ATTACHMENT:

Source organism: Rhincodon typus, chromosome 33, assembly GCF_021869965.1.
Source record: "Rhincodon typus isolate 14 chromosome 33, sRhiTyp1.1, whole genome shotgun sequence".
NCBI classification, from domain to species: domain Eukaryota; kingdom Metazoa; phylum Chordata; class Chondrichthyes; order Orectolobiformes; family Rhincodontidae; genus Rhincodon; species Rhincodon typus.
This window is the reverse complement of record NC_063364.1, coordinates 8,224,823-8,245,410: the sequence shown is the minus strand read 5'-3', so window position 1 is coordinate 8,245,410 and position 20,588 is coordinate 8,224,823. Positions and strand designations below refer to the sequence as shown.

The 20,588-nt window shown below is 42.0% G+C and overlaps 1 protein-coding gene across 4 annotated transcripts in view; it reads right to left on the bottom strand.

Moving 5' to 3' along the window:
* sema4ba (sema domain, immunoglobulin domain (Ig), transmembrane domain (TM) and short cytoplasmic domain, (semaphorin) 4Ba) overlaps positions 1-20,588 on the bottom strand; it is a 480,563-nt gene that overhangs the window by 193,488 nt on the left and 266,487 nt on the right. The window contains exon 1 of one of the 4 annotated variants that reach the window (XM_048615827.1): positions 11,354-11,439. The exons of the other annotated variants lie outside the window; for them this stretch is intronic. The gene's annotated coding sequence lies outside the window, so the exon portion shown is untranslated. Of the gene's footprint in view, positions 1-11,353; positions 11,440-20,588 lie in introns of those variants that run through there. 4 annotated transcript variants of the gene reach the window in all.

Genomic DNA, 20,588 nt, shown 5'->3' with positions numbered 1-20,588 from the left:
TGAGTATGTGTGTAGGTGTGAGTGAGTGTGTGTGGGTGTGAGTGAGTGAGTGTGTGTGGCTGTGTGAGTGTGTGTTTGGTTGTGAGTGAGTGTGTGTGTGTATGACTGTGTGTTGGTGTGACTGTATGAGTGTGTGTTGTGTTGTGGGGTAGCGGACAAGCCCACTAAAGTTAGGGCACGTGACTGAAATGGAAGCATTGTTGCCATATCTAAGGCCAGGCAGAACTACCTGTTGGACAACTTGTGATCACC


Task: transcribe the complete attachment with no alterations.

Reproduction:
Source organism: Rhincodon typus, chromosome 33, assembly GCF_021869965.1.
Source record: "Rhincodon typus isolate 14 chromosome 33, sRhiTyp1.1, whole genome shotgun sequence".
NCBI classification, from domain to species: domain Eukaryota; kingdom Metazoa; phylum Chordata; class Chondrichthyes; order Orectolobiformes; family Rhincodontidae; genus Rhincodon; species Rhincodon typus.
This window is the reverse complement of record NC_063364.1, coordinates 8,224,823-8,245,410: the sequence shown is the minus strand read 5'-3', so window position 1 is coordinate 8,245,410 and position 20,588 is coordinate 8,224,823. Positions and strand designations below refer to the sequence as shown.

The 20,588-nt window shown below is 42.0% G+C and overlaps 1 protein-coding gene across 4 annotated transcripts in view; it reads right to left on the bottom strand.

Moving 5' to 3' along the window:
* sema4ba (sema domain, immunoglobulin domain (Ig), transmembrane domain (TM) and short cytoplasmic domain, (semaphorin) 4Ba) overlaps positions 1-20,588 on the bottom strand; it is a 480,563-nt gene that overhangs the window by 193,488 nt on the left and 266,487 nt on the right. The window contains exon 1 of one of the 4 annotated variants that reach the window (XM_048615827.1): positions 11,354-11,439. The exons of the other annotated variants lie outside the window; for them this stretch is intronic. The gene's annotated coding sequence lies outside the window, so the exon portion shown is untranslated. Of the gene's footprint in view, positions 1-11,353; positions 11,440-20,588 lie in introns of those variants that run through there. 4 annotated transcript variants of the gene reach the window in all.

Genomic DNA, 20,588 nt, shown 5'->3' with positions numbered 1-20,588 from the left:
TGAGTATGTGTGTAGGTGTGAGTGAGTGTGTGTGGGTGTGAGTGAGTGAGTGTGTGTGGCTGTGTGAGTGTGTGTTTGGTTGTGAGTGAGTGTGTGTGTGTATGACTGTGTGTTGGTGTGACTGTATGAGTGTGTGTTGTGTTGTGGGGTAGCGGACAAGCCCACTAAAGTTAGGGCACGTGACTGAAATGGAAGCATTGTTGCCATATCTAAGGCCAGGCAGAACTACCTGTTGGACAACTTGTGATCACC